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Chuck Prophet

Chuck Prophet is a singer, songwriter, and multi-instrumentalist who has created a handful of impressive solo albums when he isn't busy collaborating with some of the most respected figures in roots rock. A songwriter with a naturalistic sense of storytelling and drawing characters, and a melodic sense that brings together the impact of rock with the nuance of country, blues, and folk, Prophet has been releasing worthwhile solo albums since 1990, when he brought out his first solo LP, Brother Aldo. Prior to that, he was a key member of the rough-edged Paisley Underground band Green on Red, who had a small cult following in the United States and a significantly larger one overseas, and in between solo efforts, he worked as a sideman, collaborator, or producer for Alejandro Escovedo, Kelly Willis, Warren Zevon, Cake, Kim Richey, and many more. Among his solo releases, 1993's atmospheric Balinese Dancer, 1997's autobiographical Homemade Blood, 2004's Age of Miracles, and 2012's loving homage to San Francisco Temple Beautiful are highlights. Charles William Prophet was born in Whittier, California on June 28, 1963. Growing up, he lived in La Habra, midway between Orange County and Los Angeles, and got his first lessons in music from his older sister's record collection, which included classic albums from the Rolling Stones, Creedence Clearwater Revival, David Bowie, and the Beatles. He soon picked up a guitar, and developed favorites of his own, including Bob Dylan, Richard Thompson, and Jimi Hendrix. As a teenager, he played in local bands like Wild Game and Bad Attitude, and in 1984, he moved to San Francisco and joined the Paisley Underground band Green on Red in time to record their 1985 breakthrough Gas Food Lodging. In time, he would become the group's primary musician alongside founder and songwriter Dan Stuart, and he was an integral part of their lineup until 1992, when the group split up. By that time, Prophet had already launched a solo career, recording his first solo album, 1990's Brother Aldo, for $800 with a band that included keyboardist, vocalist, and collaborator in his road band, Stephanie Finch. After the release of Green on Red's 1992 album Too Much Fun, the group's breakup gave Prophet more time to work on his own music, and 1993's Balinese Dancer was steeped in blues and country sounds that moved beyond the borders of Green on Red's sound. Feast of Hearts followed in 1995, and Homemade Blood came out in 1997. By this time, Prophet had been popping up as a guest artist on releases by Bob Neuwirth (1996's Look Up), Jim Dickinson (1997's A Thousand Footprints in the Sand), and the Silos (1997's Long Green Boat), and he would also contribute to 1998's Awake by John Wesley Harding and 1998's Prolonging the Magic by Cake. Prophet co-wrote the song "If You Don't Mind" with Kim Ritchey for her 1999 LP Glimmer, and he lent his guitar work to Kelly Willis' What I Deserve and Penelope Houston's Tongue, both issued in 1999, and he would work with both artists numerous times in the future. He played guitar on Warren Zevon's Life'll Kill Ya in 2000; months later, Prophet brought out a solo album, The Hurting Business, as well as a live set, Homemade Boot: Live at Roskilde June 29, 1997. Prophet released No Other Love in 2002, and in 2004 he produced an album for vocalist Kim Carnes, Chasin' Wild Trains, while Heart covered his song "No Other Love" on the LP Jupiters Darling. 2004's The Age of Miracles was produced by Captain Beefheart and Pixies collaborator Eric Drew Feldman; the same year, Prophet delivered another informal live album, Turn the Pigeons Loose. 2005 and 2006 saw him joining Dan Stuart for a Green on Red reunion tour; Valley Fever: Live in Tucson 2005 documented one date from their run. In 2008, Prophet co-wrote and played guitar on Alejandro Escovedo's Real Animal; the two would also work together on 2010's Street Songs of Love and 2012's Big Station. In 2008, Prophet recorded Dreaming Waylon's Dream, in which he covered all the songs on Waylon Jennings' classic Dreaming My Dreams album; it was initially available only at Prophet's concerts. 2009's ¡Let Freedom Ring! was a politically oriented effort that focused on the human consequences of American inequality, and the following year he produced and played on Cry Tomorrow, a solo effort from Stephanie Finch. 2012's Temple Beautiful was a song cycle that presented both real and imagined histories of San Francisco, and 2014's Night Surfer included guest appearances from R.E.M. guitarist Peter Buck and Tubes' drummer Prairie Prince. 2017's Bobby Fuller Died for Your Sins included songs that paid homage to David Bowie ("Bad Year for Rock and Roll") and Connie Britton ("If I Was Connie Britton"). 2020's The Land That Time Forgot balanced personal numbers about life and love with politically themed tunes examining America's past and present, recorded after the skyrocketing cost of living forced Prophet to leave San Francisco for upstate New York.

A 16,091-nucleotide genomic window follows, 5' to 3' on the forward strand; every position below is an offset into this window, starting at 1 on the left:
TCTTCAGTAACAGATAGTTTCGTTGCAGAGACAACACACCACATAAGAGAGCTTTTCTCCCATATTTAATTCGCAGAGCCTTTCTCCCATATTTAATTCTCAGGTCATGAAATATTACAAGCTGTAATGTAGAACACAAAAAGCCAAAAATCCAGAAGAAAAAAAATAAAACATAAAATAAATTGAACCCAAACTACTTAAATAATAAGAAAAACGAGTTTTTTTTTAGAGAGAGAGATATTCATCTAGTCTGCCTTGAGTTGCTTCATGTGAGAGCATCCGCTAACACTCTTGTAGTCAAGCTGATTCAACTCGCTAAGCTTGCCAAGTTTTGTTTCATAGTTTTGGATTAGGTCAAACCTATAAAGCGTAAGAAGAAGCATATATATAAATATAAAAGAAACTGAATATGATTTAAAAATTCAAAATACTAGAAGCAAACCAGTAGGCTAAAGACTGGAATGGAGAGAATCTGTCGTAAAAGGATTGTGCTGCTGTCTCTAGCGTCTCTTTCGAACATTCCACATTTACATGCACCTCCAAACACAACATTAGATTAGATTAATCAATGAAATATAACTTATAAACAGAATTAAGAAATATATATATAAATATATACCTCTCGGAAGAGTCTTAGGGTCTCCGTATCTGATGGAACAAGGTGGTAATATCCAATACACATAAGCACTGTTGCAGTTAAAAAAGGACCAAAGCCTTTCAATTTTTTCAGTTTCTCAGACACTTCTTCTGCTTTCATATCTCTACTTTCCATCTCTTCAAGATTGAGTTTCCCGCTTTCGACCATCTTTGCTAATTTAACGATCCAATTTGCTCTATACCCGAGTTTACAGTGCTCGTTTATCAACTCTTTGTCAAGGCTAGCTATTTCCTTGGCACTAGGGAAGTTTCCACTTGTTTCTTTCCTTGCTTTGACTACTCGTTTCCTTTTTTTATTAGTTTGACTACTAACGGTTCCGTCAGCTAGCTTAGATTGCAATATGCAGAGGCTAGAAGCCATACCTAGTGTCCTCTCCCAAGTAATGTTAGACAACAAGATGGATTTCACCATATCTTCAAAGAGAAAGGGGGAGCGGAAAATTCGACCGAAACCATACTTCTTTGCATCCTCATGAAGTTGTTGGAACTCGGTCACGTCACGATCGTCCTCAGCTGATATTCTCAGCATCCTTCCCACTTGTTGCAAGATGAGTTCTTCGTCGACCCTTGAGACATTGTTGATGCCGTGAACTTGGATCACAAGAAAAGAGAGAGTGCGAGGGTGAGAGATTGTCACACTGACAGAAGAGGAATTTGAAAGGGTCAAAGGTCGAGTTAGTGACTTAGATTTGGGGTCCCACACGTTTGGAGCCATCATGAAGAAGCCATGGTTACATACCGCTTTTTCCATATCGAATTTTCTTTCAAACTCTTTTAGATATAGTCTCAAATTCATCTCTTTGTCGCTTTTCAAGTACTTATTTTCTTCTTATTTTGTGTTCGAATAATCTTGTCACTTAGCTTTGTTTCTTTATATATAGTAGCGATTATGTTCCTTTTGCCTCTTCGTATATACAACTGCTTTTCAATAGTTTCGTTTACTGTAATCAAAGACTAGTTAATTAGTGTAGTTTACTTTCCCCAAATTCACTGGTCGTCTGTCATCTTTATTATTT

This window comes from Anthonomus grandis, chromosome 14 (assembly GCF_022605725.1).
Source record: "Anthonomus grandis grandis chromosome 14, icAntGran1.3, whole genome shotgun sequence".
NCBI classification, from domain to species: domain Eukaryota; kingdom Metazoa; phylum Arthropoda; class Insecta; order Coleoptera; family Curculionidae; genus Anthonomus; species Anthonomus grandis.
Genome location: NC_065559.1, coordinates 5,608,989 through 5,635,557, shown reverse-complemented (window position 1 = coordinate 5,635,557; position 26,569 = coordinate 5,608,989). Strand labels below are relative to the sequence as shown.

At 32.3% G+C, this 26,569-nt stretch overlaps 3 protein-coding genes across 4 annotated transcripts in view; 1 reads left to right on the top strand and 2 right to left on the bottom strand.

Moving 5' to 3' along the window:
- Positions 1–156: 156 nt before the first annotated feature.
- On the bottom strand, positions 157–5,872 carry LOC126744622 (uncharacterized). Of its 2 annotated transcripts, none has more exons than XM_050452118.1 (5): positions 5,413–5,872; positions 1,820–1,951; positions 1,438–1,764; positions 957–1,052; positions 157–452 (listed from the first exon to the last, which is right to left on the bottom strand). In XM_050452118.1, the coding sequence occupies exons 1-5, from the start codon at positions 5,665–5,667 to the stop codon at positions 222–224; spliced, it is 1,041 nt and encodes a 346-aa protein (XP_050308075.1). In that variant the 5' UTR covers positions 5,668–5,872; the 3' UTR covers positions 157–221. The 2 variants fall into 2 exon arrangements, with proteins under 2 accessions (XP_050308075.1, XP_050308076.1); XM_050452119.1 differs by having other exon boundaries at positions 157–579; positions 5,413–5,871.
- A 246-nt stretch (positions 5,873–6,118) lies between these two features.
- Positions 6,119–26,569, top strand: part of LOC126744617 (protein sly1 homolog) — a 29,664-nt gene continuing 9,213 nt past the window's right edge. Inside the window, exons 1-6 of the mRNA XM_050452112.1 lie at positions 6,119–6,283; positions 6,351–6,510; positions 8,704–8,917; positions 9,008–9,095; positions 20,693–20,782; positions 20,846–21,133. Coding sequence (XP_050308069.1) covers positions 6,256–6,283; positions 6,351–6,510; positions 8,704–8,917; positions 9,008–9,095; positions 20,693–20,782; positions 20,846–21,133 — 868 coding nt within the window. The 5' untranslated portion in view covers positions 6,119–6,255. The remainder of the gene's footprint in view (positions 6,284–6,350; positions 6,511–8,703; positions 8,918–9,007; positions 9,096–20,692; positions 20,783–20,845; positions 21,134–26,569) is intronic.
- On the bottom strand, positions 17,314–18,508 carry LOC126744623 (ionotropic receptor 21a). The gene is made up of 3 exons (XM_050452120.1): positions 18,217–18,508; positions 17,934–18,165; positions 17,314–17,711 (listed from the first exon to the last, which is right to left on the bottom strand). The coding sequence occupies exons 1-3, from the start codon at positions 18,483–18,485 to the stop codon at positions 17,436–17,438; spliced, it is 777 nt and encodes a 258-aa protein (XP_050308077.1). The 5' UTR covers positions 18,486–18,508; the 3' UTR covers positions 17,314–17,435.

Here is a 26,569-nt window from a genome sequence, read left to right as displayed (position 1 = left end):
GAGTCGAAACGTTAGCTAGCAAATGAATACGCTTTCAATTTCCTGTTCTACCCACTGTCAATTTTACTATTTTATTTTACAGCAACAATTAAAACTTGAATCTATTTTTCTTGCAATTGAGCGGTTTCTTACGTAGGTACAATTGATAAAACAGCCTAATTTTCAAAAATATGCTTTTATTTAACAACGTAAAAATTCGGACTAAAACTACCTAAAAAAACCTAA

© Mark Deming /TiVo
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